More and more developers work collectively on software development projects in online platforms such as GitHub. When contributors of a project push their changes of the code to the project repository, pull requests (PRs) are issued and they must be reviewed and approved before the new code gets merged into the codebase (Fig. 1). To maintain the flow of project development, there is a pressing demand for timely, qualified PR reviews (Yu et al. 2016). According to a survey in 2014, 15% of the contributors complain that their pull requests hardly get a prompt feedback (Gousios et al. 2016a). It has always been a challenge assigning pull requests to appropriate reviewers (Balachandran 2013). On the one hand, although contributors can propose reviewers in their PRs, many of them, especially those new to a project, have little idea of who may be qualified and willing to review their code (Xia et al. 2015). On the other hand, reviewers have limited time and capacity to handle the large quantity of PRs (Gousios et al. 2015; Pham et al. 2013). To improve the efficiency of collaborative code review process, some developers introduce bots that provide automatic reviewer recommendation (ARR) service into their projects. For instance, Balachandran (2013) implements “ReviewBot” that shortlists potential reviewers by code change history, and then selects the most appropriate reviewer using code review history. Recently, major software development platforms start to provide their own ARR services for users. For example, developers in GitHub with write access to a project’s repository can request reviews from suggested developers based on git blame data (i.e., each line of the file that being revised) (Github 2017b).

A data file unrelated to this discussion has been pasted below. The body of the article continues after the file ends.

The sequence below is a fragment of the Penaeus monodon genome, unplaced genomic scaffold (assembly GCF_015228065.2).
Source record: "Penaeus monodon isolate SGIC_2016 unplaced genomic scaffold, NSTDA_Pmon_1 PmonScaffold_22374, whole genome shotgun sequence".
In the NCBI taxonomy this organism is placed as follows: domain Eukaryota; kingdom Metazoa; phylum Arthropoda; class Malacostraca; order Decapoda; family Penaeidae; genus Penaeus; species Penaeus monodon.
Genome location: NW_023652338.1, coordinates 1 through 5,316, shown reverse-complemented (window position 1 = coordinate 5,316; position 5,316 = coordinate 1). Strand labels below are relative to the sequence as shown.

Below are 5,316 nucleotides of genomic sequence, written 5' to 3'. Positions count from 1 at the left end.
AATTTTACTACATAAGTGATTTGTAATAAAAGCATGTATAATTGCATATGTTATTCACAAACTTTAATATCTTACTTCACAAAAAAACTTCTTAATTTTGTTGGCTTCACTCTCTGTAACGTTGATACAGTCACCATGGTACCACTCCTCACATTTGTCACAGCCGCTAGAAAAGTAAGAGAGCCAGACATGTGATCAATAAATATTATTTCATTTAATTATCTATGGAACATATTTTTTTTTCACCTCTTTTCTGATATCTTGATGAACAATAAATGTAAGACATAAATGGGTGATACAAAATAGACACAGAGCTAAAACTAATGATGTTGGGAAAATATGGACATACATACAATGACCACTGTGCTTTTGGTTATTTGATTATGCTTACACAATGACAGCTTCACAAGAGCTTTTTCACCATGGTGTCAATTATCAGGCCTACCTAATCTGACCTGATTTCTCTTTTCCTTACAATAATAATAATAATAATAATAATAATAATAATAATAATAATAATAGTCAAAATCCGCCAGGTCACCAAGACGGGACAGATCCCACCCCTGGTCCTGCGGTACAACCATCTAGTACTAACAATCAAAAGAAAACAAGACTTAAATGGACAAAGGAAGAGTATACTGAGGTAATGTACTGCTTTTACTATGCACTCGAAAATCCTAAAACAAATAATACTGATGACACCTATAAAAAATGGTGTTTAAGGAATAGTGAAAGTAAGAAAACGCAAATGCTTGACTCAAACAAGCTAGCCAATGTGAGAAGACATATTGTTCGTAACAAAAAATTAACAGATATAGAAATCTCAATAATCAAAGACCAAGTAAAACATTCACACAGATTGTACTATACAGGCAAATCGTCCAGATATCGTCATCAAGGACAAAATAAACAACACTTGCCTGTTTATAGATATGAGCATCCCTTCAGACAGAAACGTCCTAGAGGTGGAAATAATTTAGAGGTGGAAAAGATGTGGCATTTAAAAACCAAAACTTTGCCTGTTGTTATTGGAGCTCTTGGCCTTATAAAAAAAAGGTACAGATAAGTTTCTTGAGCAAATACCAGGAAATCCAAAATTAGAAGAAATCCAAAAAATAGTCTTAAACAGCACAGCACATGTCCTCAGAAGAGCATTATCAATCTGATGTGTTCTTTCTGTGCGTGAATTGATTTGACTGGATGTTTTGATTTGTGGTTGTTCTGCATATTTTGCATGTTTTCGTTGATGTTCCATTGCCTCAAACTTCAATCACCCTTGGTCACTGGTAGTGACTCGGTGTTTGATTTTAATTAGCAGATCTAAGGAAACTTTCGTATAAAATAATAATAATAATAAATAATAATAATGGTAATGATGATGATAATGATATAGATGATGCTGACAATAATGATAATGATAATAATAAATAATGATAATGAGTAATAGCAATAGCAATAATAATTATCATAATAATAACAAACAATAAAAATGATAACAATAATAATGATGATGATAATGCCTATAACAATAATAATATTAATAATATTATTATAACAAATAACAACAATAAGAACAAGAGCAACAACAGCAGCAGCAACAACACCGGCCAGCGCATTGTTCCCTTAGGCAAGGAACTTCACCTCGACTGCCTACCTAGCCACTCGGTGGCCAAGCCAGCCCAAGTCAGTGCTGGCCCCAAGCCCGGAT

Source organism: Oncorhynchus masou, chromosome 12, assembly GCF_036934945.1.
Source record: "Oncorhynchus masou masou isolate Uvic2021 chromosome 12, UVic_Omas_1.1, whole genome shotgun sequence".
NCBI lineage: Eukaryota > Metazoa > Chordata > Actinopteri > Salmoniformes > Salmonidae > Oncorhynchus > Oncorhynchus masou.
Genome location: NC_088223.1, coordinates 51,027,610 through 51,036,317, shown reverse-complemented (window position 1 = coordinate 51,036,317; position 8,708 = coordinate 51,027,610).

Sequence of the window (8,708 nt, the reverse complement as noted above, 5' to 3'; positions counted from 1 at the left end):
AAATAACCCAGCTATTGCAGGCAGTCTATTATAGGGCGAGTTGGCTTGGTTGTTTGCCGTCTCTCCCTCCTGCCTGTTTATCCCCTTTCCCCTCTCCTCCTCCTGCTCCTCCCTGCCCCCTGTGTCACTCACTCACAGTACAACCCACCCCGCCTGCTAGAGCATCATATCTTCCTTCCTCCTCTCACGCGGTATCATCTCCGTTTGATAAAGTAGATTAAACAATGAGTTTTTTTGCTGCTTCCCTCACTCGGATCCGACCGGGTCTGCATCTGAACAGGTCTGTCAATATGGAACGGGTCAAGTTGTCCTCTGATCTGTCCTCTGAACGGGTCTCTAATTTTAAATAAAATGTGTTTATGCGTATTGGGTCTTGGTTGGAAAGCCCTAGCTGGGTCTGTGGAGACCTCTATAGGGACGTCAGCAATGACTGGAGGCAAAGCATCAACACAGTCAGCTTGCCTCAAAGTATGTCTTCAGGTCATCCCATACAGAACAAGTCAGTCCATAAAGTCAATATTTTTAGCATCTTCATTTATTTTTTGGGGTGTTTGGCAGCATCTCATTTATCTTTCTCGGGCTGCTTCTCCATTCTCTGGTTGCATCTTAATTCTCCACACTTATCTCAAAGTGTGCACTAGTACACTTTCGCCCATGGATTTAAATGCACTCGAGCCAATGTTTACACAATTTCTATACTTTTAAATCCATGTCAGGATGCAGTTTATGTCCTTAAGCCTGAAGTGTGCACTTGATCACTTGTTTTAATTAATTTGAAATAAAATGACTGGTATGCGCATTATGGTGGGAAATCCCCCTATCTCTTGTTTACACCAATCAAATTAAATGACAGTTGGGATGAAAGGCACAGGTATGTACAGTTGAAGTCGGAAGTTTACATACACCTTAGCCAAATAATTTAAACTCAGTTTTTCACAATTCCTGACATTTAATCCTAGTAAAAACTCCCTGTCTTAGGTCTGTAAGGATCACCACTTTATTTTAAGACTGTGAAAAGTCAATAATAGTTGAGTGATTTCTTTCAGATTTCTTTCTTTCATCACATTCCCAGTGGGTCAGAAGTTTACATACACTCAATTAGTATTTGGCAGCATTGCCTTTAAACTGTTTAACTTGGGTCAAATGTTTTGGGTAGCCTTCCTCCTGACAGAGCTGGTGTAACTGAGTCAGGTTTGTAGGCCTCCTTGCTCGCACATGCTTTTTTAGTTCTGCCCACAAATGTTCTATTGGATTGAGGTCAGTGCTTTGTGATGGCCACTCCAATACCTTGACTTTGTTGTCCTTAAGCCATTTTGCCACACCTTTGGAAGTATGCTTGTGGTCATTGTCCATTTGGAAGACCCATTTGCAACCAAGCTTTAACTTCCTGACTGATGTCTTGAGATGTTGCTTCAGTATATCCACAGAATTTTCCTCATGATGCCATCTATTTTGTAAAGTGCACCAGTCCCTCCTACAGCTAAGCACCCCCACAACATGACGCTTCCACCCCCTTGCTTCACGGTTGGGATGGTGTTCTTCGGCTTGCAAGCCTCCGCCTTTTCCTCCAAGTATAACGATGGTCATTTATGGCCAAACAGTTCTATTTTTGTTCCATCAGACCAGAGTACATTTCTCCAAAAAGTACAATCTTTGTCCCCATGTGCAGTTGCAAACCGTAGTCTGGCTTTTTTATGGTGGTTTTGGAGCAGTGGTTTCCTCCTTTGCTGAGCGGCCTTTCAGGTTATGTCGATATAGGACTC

Fig. 1